Why couldn't NATO forces take on targeted attacks like that to hasten Assad's fall from power? (A transitional government and U.N. peacekeeping force would have to be ready, waiting.) Sen. John McCain, the Arizona Republican, is calling for using cruise missiles to destroy Syrian aircraft on runways.
Using the Bosnia precedent, and allowing for a population four times its size, up to 200,000 foreign troops could be needed in a post-war stabilization effort – if only for a time. But if their focus were on policing ceasefire lines, the number might be cut in half, with the U.S. share perhaps 20,000.

My new paper, prepared for a briefing in Washington, D.C. that took place on January 15, 2013, is now out and is titled “Syria 2013: Rise of the Warlords.” It should be read in conjunction with my previous briefing “The Shredded Tapestry,” and my recent essay “The Creation of an Unbridgeable Divide.

Below is my article at the Freedom Collection Website. I have to apologize to my Syrian readers in particular for not drawing a rosy picture in it or any of my recent writings, I prefer to describe reality and deal with it as it is in order to see what can be done to change it. For me, romantic notions don't give me the necessary will or tools to do that. They might work for other people, but they don't work for me. After all, I am not motivated by faith, but by a mixture of dutifulness and personal obsession, for better or worse.

As we approach the second anniversary of the Syrian Revolution, it’s important to remember a simple truth, if for no other reason than out of respect for all who have died or continue to suffer:

Although the revolution has unleashed one of the most brutal post-Cold War conflicts, it began as a peaceful protest movement calling for democratic reform. However, the massive crackdown ordered by the Assad regime, the inaction of Western leaders, and the political ineptness of the Syrian opposition have gradually transformed this nonviolent protest movement into a full-fledged civil war that has devastated the country.

In its current condition Syria is no longer a viable state, and no political settlement seems conceivable at this stage. Though the civil war remains asymmetric with the bulk of the massacres being perpetrated by regime-linked militias, extremist groups (including some with Al-Qaeda connections) are proliferating on the side of rebel forces. Over the preceding year, the struggle between the two sides has been transformed into an identity conflict and a veritable holy war ruling out the possibility of compromise. Law and order has broken down across the country, except in a few pockets along the coast, in Kurdish-majority areas in the north and northeast, and in the Druze-majority province of Suweida in the South. With the introduction of Scud missiles to pound rebel-held territories alongside fighter jets, the nihilistic dimension involved in the conflict can no longer be ignored.  I fear the fate of the country has been irrevocably sealed.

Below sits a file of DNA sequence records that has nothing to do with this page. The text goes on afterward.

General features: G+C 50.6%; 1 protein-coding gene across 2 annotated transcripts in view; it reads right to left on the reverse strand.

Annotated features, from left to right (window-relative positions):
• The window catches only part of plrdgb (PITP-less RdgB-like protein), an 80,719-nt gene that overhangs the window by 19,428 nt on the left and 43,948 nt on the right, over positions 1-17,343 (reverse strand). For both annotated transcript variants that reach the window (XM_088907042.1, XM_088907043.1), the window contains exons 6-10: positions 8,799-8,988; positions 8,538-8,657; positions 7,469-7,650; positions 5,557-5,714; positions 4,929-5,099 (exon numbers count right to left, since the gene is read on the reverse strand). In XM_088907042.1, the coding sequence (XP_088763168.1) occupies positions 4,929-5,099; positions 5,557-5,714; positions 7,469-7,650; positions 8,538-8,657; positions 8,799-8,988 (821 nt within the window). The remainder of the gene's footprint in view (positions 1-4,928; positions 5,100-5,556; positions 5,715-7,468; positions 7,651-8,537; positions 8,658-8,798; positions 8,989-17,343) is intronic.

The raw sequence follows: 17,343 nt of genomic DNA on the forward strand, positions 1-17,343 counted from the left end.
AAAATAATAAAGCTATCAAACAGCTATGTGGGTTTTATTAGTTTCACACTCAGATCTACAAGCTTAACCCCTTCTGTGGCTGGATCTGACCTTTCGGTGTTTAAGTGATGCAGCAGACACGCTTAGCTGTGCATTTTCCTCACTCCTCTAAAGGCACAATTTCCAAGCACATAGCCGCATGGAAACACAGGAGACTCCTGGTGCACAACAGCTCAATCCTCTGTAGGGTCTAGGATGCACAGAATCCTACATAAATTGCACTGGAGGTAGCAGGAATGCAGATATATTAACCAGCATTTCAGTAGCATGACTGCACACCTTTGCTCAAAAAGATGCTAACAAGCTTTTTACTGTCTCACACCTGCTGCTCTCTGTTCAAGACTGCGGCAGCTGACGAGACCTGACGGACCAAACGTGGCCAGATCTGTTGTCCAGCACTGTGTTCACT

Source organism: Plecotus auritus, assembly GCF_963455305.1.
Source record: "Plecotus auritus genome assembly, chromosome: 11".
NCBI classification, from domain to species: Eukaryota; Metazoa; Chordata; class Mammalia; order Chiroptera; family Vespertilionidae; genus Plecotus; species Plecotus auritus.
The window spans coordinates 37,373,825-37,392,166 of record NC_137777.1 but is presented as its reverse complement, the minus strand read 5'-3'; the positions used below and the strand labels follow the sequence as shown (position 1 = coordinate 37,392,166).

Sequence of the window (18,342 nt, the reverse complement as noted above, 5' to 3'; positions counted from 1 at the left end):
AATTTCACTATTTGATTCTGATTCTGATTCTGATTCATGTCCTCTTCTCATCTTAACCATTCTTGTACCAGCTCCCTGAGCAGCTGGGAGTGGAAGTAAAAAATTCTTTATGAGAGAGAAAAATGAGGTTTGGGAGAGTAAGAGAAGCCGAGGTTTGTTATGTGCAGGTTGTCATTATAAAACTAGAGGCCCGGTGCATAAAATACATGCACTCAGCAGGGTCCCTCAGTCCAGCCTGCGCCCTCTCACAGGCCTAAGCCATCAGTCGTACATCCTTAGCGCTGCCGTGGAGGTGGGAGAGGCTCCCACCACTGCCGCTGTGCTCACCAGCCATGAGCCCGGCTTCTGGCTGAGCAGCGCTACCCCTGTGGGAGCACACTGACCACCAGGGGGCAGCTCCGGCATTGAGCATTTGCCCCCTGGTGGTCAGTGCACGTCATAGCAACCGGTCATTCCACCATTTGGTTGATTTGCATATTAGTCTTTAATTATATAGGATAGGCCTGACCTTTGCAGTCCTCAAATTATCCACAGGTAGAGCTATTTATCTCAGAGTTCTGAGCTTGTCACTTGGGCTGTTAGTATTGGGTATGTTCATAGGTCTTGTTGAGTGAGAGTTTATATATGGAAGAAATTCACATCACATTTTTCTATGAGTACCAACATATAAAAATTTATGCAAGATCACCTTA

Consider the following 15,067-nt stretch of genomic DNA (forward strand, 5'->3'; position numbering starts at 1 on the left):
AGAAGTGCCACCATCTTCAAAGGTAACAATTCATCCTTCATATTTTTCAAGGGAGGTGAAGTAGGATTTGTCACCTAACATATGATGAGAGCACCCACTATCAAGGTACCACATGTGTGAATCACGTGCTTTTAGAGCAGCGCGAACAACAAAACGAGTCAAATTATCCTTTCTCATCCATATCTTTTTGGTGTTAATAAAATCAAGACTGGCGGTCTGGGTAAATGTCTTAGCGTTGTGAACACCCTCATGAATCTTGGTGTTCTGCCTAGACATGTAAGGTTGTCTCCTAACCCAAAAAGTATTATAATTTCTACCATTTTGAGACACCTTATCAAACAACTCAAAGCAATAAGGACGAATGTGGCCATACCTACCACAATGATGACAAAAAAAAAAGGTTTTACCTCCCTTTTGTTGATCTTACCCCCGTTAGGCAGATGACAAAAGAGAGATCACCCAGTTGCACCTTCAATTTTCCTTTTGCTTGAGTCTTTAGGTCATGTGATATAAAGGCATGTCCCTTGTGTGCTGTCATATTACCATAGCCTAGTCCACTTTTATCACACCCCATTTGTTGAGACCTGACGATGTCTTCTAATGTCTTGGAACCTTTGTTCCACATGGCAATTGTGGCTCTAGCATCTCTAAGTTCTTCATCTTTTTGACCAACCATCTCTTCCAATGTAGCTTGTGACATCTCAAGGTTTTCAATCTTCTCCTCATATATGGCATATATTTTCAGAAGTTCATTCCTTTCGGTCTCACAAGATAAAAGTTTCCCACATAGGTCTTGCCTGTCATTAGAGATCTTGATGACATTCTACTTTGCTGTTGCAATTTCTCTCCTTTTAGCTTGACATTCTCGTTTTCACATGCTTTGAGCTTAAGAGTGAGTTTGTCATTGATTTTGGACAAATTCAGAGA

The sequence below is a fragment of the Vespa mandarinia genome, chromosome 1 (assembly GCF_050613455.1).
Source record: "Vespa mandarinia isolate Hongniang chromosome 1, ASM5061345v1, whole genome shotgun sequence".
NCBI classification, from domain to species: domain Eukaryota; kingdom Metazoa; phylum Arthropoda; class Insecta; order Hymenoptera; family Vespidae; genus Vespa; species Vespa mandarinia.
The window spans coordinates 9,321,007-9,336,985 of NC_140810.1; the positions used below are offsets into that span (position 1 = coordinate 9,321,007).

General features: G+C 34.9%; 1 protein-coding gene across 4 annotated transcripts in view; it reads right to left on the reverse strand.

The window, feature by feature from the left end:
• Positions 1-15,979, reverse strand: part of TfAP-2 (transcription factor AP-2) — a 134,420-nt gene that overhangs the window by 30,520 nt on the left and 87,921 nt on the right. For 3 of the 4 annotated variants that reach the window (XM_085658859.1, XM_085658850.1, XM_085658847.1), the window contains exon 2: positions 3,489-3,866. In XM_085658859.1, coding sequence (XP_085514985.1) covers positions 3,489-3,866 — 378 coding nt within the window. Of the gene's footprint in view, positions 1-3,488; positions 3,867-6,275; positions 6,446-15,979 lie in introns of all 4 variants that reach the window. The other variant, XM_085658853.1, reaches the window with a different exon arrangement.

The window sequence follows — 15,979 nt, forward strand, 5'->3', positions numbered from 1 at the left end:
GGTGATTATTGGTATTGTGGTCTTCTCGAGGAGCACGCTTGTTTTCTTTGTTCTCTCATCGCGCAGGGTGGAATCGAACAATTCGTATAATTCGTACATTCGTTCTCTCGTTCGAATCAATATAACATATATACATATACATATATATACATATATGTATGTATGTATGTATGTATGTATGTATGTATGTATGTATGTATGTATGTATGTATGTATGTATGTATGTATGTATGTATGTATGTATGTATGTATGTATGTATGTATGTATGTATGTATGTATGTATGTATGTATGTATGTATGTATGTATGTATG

The Syrian National Coalition’s near boycott of the Friends of Syria meeting in Rome and of their scheduled meetings in Moscow and Washington underscores the point that politics in the current context have been rendered irrelevant. The world can either intervene to put a forceful end to this tragedy, irrespective of the risks involved, or it can choose to maintain course and watch Syria implode perhaps seeking to alleviate some of the suffering.

The problem with the latter approach, beyond the grave humanitarian implications, is that it ignores the potential for spillover into neighboring countries and across the region. It also ignores the security ramifications of seeing various Syrian regions become havens for new Jihadi terrorist groups. More importantly, with so many autocratic regimes around the world facing the potential for similar revolutions, inaction by the international community against the Assad regime’s atrocities sends the wrong message to tyrants worldwide.

Meanwhile, in Syria’s quest for liberty or death, we are likely to see more death than liberty for years to come.

Video Highlights

The intermixing of the flags, as we see in the protest rally in Manbij, Aleppo, is a clear indication that the battle for the soul of Syria, and its majority Sunni-community in this case, is far from over the intermixing was seen in many communities: Massakin Hanano, Aleppo Boustan Al-Qasr, Aleppo City Alboukamal, Deir Ezzor Kafrenbel, Idlib

But we can already see pockets of extremists emerging in different parts of the country, in the town of Maarabah in Daraa Province for instance, extremists seems to have taken over with some popular backing In Douma, Damascus Suburbs, the black flags intermixed with the white flags of the extremist Islamist party Hizb Al-Tahrir Same in Old Homs, Homs City , But in Al-Waer Neighborhood there is some intermixing

In the town of Binnish, Idlib, despite the presence of some independence flags, the speaker was chanting for the Caliphate. The town has been taken over by extremists belonging to Jabhat Al-Nusra and Ahrar Al-Sham but not all inhabitants are happy with this

All three flags made their appearance in the town of Yabroud, Damascus Suburbs

But in the majority of rallies that took place today, the black flag was completely absent: Kafar Zeiteh, Hama Tawhid Street, Hama City Sarmada, Idlib Houleh, Homs Bouqrous, Deir Ezzor Province Babbila, Damascus Suburbs Bayanoun, Aleppo Al-Kashif, Daraa City Bza’ah, Aleppo Ellatamneh, Hama El-Bab, Aleppo Maarrat Masreen, Idlib

Of course, in Kurdish-majority areas, such as in Salhiyeh, Al-Hassakeh Province, the independence flags intermixed with Kurdish flags and people didn’t even raise today’s slogan Same in Al-Qamishly

Elsewhere, the battles and the bombing continued: Zamalka, Damascus Suburbs MiGs take part in the pounding , ,

Clashes between loyalist militias and rebel groups continued across the country: Old Aleppo, Aleppo city , Daraa Al-Balad, Daraa City